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Can I take aspirin and acetaminophen together?

by Alivia Nyhan
Published: Last Updated on

There are many over-the-counter medications, and among these are aspirin, also known as acetylsalicylic acid, and paracetamol, whose use is so every day in daily life that they are often part of the essential medicine cabinet at home: schools, and work centers.

Despite being composed of different active principles, both drugs share the properties of being analgesic and antipyretic with a similar relief effect on alterations that occur with pain or increased body temperature. However, if a more severe condition produces these symptoms, it is necessary to see a doctor to follow the correct treatment and combat them from the cause.

Due to these common properties, some people may consider combining them or want to take one after the other if the first one was not effective, but they are concerned that there may be some adverse reaction. Therefore, if you are one of the people who wonder if I can take aspirin and paracetamol together, in the following FastlyHealarticle, we offer you the answer.

Table of Contents

What is aspirin for?

Acetylsalicylic acid belongs to the drugs of the family of salicylates. Their mechanism of action is to block directly into the affected place the process by which the release of substances called activated prostaglandins, the same as they inform the system nervous that there is an injury in a particular area and that the body responds by releasing components that cause inflammation, pain, and fever.

For this reason, aspirin is known as a medicine to control fever, relieve mild or moderate pain, decrease inflammation, and prevent blood clots from forming. According to the US National Library of Medicine [1], aspirin can be consumed as part of a prescribed treatment or for joint disorders mainly; it is used for the following conditions:

  • Headaches.
  • Premenstrual syndrome.
  • A cold.
  • Muscle pain.
  • Tooth pain
  • Heart attacks and angina pectoris.
  • Inflammatory diseases in the joints, such as rheumatoid arthritis and osteoarthritis.
  • Systemic lupus erythematosus.
  • Rheumatic fever.
  • Lower the risk of blood clots.
  • Transient ischemic attacks, also known as mini-strokes.
  • Strokes or strokes.

Although it is one of the most widely used over-the-counter medications, it is essential not to take more than the recommended dose, as it could cause side effects. In addition, aspirin is contraindicated if you have specific pathologies, or it can react with other medications that are being taken. Therefore, it is best to read the instructions on the leaflet and consult a specialist if you have doubts.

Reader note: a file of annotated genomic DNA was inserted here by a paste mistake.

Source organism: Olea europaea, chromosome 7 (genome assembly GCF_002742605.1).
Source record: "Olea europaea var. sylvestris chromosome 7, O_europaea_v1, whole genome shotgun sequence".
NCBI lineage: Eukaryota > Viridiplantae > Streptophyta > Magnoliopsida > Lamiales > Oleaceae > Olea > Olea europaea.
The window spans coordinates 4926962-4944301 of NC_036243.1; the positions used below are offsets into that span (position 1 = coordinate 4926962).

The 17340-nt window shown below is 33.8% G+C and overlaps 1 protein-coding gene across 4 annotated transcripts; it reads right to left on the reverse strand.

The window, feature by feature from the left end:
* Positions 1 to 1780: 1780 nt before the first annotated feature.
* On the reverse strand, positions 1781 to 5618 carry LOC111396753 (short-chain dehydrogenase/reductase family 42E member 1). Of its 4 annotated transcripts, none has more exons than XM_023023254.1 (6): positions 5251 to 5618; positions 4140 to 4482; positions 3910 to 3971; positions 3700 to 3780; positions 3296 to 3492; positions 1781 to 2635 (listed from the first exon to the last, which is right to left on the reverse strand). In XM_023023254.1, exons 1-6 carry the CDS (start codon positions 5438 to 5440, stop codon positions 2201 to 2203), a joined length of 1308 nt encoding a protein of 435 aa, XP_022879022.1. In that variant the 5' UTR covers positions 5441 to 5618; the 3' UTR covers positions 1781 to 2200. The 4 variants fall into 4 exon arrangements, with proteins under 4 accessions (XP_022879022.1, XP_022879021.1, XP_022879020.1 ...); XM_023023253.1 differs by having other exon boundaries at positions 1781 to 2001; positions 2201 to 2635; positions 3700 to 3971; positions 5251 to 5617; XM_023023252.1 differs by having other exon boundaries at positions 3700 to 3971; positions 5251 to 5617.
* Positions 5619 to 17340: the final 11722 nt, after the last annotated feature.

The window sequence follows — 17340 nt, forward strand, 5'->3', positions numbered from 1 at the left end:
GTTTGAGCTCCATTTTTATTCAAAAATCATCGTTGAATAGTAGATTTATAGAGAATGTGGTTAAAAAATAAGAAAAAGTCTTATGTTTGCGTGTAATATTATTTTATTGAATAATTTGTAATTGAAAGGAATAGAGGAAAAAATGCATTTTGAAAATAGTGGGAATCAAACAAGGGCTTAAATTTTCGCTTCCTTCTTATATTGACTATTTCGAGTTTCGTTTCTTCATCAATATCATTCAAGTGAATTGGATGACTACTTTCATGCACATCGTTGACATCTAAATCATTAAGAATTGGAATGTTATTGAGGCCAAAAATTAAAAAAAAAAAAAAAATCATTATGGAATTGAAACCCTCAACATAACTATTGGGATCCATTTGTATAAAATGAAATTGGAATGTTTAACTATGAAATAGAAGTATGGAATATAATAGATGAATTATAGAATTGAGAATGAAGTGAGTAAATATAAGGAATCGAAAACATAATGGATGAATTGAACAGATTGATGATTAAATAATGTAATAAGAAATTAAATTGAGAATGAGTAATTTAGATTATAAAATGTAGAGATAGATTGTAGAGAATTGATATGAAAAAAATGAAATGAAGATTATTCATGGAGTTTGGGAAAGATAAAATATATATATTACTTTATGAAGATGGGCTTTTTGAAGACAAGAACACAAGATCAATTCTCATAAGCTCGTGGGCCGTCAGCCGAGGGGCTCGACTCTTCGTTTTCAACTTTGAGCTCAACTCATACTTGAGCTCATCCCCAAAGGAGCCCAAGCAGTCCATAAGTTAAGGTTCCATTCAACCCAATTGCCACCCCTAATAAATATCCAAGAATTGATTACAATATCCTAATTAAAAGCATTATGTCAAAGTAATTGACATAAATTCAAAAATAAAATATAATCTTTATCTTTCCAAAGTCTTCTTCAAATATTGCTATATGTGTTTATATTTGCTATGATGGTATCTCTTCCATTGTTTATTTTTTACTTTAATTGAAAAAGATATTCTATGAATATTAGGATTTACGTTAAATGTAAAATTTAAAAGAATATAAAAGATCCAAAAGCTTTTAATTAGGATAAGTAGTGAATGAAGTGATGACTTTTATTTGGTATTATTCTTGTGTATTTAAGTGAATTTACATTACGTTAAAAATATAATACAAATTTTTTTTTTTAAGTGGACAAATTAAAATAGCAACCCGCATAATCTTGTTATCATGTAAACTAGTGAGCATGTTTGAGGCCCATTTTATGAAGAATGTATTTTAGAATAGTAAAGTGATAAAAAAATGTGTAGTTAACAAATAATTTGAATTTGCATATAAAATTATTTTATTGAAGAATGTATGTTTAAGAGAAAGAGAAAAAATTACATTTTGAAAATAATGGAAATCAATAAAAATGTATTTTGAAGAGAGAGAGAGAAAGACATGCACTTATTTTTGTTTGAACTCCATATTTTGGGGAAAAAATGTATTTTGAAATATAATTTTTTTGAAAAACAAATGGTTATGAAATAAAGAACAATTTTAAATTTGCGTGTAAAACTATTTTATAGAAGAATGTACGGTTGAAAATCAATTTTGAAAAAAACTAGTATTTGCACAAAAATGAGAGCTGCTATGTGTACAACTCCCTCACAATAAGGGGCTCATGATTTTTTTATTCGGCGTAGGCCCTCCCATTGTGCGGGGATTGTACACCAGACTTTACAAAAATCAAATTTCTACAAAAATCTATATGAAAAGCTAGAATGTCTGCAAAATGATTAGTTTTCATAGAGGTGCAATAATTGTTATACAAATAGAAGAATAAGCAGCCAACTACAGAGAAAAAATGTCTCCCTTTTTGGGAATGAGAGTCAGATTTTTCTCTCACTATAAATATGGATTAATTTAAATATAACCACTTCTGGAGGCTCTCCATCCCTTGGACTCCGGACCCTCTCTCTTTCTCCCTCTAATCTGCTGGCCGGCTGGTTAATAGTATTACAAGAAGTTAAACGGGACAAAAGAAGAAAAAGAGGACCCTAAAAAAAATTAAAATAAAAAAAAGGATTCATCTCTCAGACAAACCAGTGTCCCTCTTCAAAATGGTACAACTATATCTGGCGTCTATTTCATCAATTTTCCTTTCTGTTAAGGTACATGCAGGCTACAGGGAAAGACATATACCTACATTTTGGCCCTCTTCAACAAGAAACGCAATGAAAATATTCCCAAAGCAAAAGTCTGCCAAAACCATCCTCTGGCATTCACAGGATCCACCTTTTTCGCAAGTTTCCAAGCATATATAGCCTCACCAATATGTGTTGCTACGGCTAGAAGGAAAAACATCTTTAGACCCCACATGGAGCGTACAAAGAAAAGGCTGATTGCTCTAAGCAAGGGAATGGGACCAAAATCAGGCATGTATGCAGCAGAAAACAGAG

What is paracetamol for?

Paracetamol, also known as acetaminophen, serves as an analgesic and antipyretic. Still, its mechanism of action is different from that of aspirin, so it does not have an anti-inflammatory effect or prevent the formation of blood clots. This medicine acts only at the central nervous system level and not directly in the damaged area, avoiding the formation of prostaglandins and sending the signal that stimulates the pain in which the alteration is found; it also intervenes directly from the hypothalamus to regulate body temperature.

Thanks to its mechanism of action, it favors a lower risk of suffering secondary symptoms. However, high doses or prolonged use can damage the liver or kidneys because the usual pathway through which the drug is metabolized is saturated. The resulting compound cannot be processed quickly. Hence, it binds to liver cells and causes death, affecting the tissue.

Therefore, the consumption of paracetamol should not be abused, and the indications of the specialist who prescribes them should always be followed. Despite this, it is common for this drug to be used for common conditions such as:

  • Lower the fever.
  • Mild or moderate headache.
  • Toothache.
  • Flu discomfort.
  • General discomfort.
  • Painful crises due to gout.

Can you take aspirin and paracetamol together?

In the package inserts for aspirin and paracetamol by Vidal Vademecum Spain [2]it is not mentioned that taking them together is contraindicated or that they react in a negative way causing or increasing the risk of suffering side effects. Nor is it considered that when combining them, the impact of both is enhanced or that it interferes with the anti-inflammatory or anti-aggregating action of acetylsalicylic acid.

While there is no evidence that acetaminophen and aspirin cannot be taken together, it is best not to, as both have similar effects. The combination would not mean faster relief. In addition, it should be considered that each organism is different and that the reaction to these medications as a whole could be counterproductive if there are other alterations. Therefore, it is best to consult a specialist before ingesting any drug, even over-the-counter.

On the other hand, in some instances in which acetylsalicylic acid is taken as part of medical treatment, and it is desired to take paracetamol, the patient can consume them one after the other one hour apart and not at the same time. Likewise, if you decide to take these medications together, even if they are not part of a particular treatment, you must consider both contraindications; for example, aspirin is not indicated for people with stomach disorders, and paracetamol in patients with kidney or liver disease.

This article is merely informative, at FastlyHeal .com we do not have the power to prescribe medical treatments or make any type of diagnosis. We invite you to see a doctor in the case of presenting any type of condition or discomfort.

If you want to read more articles similar to Can I take aspirin and paracetamol together? We recommend that you enter our category of Medication and medical tests .



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